Five Steps to Retain and Grow your Talented Players

By Morag Barrett, CEO and Founder, Skye Associates LLC and CWCC Member

There is no doubt that the last few years have been challenging for businesses of all sizes.  With the economy beginning to show signs of recovery, we are starting to hear a collective sigh of relief as companies anticipate better years ahead.  But slow down there, as things start to improve your business could be at a huge risk of losing your most talented players or maybe worse still, keeping your disengaged employees.

According to the Blessing White 2011 Employee Engagement Report:

  • 31% of employees are engaged, and 17% are disengaged.
  • More employees are looking for new opportunities outside their organization than in 2008.
  • Employees view opportunities to apply their talents, career development and training as top drivers of job satisfaction.
  • Managers are not necessarily doing the things that matter most, for example building effective working relationships with their team members, to build an engaged team.

What can you do to retain and grow your own talented players?

  1. Pay attention to your talented players. Make sure that you spend more time with your star employees than your troublesome employees.  Find ways to involve them in projects and other parts of the business that might not otherwise be available to them.  Remember, your best employees ALWAYS have options and will be the first to leave; they have a history of success.
  2. Conduct a ‘stay-interview’.  Many organizations conduct ‘exit-interviews’ when people are leaving a company, but by then it is too late, your talented employee has already made the decision to leave.  Instead, get ahead of the game, and sit down with your team members TODAY and find out what motivates them; what their career aspirations are and what frustrates them. Ask why they choose to stay with the company and what might cause them to leave.  Identify how you can help and involve them in creating a development plan that keeps them in your organization.
  3. Tackle poor performance immediately.  Before an employee becomes ‘actively disengaged’ there are usually tell-tale signs and symptoms that indicate all is not well; results may drop, attitudes become cynical.  Ensure that you clearly articulate expectations and hold everyone accountable for both the results they achieve and how they go about achieving those results.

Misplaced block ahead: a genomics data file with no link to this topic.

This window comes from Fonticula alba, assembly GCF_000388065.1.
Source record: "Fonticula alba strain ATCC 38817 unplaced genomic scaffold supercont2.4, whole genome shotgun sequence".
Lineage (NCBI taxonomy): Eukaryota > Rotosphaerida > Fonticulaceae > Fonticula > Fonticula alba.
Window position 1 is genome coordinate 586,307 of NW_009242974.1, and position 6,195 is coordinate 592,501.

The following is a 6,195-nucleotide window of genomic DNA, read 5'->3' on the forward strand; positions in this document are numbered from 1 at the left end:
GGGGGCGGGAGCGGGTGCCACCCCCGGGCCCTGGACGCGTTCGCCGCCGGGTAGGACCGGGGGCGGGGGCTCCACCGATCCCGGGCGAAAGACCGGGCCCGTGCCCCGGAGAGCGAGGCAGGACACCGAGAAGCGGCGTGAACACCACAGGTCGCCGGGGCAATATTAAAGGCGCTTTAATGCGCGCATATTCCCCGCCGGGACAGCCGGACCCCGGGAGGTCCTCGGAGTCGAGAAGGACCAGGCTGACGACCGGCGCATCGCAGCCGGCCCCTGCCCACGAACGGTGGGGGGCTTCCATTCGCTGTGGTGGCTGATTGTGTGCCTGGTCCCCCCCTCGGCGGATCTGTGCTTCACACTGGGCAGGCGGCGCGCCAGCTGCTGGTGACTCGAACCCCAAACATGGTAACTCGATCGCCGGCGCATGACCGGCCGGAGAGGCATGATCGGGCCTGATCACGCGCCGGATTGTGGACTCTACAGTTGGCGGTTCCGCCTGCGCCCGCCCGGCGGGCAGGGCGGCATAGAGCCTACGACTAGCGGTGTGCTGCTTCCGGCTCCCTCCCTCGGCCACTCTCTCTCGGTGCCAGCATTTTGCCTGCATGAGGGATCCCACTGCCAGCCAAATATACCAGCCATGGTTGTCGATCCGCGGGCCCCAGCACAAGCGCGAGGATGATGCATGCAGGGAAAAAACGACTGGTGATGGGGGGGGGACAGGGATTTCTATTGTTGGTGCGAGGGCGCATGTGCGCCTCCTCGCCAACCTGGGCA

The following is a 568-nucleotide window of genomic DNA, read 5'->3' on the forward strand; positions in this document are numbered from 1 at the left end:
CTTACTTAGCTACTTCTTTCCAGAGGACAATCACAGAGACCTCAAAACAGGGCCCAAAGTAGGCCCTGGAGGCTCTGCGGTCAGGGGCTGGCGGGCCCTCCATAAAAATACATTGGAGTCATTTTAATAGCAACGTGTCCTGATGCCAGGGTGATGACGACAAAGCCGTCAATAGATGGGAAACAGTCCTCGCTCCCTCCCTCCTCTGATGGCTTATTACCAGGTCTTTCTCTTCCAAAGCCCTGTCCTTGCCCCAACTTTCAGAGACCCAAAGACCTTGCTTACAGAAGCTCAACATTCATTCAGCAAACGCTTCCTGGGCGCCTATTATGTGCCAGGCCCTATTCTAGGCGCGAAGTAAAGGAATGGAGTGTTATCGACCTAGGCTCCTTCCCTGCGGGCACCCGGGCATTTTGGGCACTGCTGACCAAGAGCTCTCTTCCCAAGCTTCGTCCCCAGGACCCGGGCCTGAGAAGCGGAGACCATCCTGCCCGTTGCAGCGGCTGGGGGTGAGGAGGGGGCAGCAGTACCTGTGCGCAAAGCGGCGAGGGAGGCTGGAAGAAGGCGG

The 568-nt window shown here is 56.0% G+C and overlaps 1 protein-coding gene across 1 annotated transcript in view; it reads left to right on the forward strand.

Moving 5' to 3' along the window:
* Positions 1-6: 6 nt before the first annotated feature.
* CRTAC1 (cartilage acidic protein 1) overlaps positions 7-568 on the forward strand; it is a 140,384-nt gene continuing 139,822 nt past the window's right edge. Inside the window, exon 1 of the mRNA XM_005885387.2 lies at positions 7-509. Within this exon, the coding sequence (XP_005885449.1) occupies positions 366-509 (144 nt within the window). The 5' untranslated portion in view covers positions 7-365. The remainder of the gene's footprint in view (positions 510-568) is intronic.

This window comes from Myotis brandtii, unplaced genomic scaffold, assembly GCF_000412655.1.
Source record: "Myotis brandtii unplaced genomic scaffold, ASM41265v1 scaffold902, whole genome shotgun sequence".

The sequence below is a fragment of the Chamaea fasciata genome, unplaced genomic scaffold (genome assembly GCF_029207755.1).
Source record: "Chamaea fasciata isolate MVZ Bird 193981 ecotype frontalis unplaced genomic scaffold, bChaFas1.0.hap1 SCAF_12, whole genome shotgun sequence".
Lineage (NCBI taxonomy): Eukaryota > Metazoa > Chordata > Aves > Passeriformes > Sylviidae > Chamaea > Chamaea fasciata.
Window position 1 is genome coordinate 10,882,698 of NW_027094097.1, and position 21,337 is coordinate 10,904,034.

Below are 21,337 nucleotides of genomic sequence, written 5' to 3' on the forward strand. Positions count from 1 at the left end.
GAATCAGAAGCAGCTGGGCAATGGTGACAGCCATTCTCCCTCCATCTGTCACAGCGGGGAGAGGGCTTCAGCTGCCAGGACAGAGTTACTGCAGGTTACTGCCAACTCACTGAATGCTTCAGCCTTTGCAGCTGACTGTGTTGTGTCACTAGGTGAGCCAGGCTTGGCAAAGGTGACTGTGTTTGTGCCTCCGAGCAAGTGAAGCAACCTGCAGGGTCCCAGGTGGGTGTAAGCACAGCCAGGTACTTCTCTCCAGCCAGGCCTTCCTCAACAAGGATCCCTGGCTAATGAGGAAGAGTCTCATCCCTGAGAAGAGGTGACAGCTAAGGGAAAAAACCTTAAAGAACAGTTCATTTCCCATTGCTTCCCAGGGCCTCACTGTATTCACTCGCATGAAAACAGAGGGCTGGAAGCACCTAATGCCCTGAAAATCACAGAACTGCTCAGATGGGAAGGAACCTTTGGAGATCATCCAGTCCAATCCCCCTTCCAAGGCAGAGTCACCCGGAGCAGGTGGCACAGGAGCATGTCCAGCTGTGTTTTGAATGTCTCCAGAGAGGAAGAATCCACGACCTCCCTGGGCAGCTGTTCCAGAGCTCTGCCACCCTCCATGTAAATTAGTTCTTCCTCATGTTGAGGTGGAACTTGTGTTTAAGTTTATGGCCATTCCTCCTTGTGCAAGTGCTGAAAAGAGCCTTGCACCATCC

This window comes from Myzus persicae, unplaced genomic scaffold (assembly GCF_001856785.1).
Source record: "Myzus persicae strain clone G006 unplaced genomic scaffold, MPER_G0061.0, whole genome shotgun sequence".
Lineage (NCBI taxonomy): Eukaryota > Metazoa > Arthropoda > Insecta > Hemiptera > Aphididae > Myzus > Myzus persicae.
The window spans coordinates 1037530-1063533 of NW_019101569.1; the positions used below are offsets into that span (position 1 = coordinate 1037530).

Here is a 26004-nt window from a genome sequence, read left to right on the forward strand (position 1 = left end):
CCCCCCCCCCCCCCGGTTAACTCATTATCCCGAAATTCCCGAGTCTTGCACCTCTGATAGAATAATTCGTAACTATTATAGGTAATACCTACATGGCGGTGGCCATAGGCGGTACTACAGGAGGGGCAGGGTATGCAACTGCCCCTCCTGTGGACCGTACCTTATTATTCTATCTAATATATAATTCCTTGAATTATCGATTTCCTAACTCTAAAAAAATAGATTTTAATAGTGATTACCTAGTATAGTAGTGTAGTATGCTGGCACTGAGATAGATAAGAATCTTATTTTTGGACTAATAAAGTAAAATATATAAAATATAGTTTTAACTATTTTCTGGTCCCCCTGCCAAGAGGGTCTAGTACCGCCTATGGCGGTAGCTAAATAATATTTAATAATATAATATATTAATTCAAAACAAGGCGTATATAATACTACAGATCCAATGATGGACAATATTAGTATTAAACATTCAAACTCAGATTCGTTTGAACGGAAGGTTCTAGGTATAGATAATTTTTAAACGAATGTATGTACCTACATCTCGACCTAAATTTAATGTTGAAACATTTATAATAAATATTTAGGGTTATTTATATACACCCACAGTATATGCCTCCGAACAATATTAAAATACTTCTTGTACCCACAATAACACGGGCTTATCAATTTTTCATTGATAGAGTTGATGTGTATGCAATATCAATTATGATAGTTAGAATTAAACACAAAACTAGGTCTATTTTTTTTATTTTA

4. Take a talent snapshot.  Are you leveraging the strengths of everyone on your team or relying on just a few ‘go-to’ people?    Identify opportunities to develop your team members through on-the-job experience, coaching, changes to assignments or team roles.  Give your employees the opportunity to do their best work and ensure that they look forward to coming to work every day.
  5. Develop the leadership and management skills of first-line managers.  Best-in-class organizations provide training and tools to managers to help them better engage their employees. Gallup’s quote that ‘people join companies, but leave managers’ is as true today as it has ever been, research continues to demonstrate that a person’s immediate line manager is the single biggest influence on their engagement — and whether they decide to stay.  Given that employee turnover can cost between 35% -250% of annual salary, it clearly makes good business sense to help managers keep their employees engaged.

What steps are you taking to keep your talented players engaged and growing your own leaders? What additional advice do you have?

With over 25 years of experience in business and leadership and executive development, Morag Barrett is the CEO and Founder of Skye Associates LLC, Denver. Skye Associates is a woman-owned, international leadership development consultancy that is focused on you, your business, and your success. Celebrating their 5th birthday, Skye Associates has provided high impact leadership and management development programs, high performing team and executive coaching to leaders and managers in over 22 countries and on 4 continents. For more information visit

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